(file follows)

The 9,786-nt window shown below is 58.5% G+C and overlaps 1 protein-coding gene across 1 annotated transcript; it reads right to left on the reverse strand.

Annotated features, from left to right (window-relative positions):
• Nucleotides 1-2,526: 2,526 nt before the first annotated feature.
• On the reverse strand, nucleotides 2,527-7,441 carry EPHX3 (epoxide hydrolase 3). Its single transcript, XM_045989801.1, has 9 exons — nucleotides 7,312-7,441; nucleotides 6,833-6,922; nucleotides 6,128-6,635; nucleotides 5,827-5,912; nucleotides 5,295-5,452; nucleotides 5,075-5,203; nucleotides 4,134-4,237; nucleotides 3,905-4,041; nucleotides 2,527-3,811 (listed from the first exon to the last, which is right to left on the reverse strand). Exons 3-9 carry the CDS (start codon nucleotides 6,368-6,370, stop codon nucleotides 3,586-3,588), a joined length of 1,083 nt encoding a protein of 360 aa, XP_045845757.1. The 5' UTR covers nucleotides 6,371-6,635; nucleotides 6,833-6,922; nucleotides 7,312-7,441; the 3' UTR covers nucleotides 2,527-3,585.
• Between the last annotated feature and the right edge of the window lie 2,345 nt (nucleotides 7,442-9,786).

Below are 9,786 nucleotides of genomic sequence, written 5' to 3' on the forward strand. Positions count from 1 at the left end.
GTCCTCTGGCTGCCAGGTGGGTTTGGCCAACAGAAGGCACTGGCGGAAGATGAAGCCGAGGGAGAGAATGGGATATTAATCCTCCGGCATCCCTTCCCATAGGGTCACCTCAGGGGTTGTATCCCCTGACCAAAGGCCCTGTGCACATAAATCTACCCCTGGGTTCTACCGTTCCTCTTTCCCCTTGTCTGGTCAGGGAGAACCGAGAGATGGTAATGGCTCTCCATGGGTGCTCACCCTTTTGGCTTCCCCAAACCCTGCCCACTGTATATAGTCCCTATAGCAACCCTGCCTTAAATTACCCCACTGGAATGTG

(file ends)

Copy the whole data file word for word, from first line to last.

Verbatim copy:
The 9,786-nt window shown below is 58.5% G+C and overlaps 1 protein-coding gene across 1 annotated transcript; it reads right to left on the reverse strand.

Annotated features, from left to right (window-relative positions):
• Nucleotides 1-2,526: 2,526 nt before the first annotated feature.
• On the reverse strand, nucleotides 2,527-7,441 carry EPHX3 (epoxide hydrolase 3). Its single transcript, XM_045989801.1, has 9 exons — nucleotides 7,312-7,441; nucleotides 6,833-6,922; nucleotides 6,128-6,635; nucleotides 5,827-5,912; nucleotides 5,295-5,452; nucleotides 5,075-5,203; nucleotides 4,134-4,237; nucleotides 3,905-4,041; nucleotides 2,527-3,811 (listed from the first exon to the last, which is right to left on the reverse strand). Exons 3-9 carry the CDS (start codon nucleotides 6,368-6,370, stop codon nucleotides 3,586-3,588), a joined length of 1,083 nt encoding a protein of 360 aa, XP_045845757.1. The 5' UTR covers nucleotides 6,371-6,635; nucleotides 6,833-6,922; nucleotides 7,312-7,441; the 3' UTR covers nucleotides 2,527-3,585.
• Between the last annotated feature and the right edge of the window lie 2,345 nt (nucleotides 7,442-9,786).

Below are 9,786 nucleotides of genomic sequence, written 5' to 3' on the forward strand. Positions count from 1 at the left end.
GTCCTCTGGCTGCCAGGTGGGTTTGGCCAACAGAAGGCACTGGCGGAAGATGAAGCCGAGGGAGAGAATGGGATATTAATCCTCCGGCATCCCTTCCCATAGGGTCACCTCAGGGGTTGTATCCCCTGACCAAAGGCCCTGTGCACATAAATCTACCCCTGGGTTCTACCGTTCCTCTTTCCCCTTGTCTGGTCAGGGAGAACCGAGAGATGGTAATGGCTCTCCATGGGTGCTCACCCTTTTGGCTTCCCCAAACCCTGCCCACTGTATATAGTCCCTATAGCAACCCTGCCTTAAATTACCCCACTGGAATGTG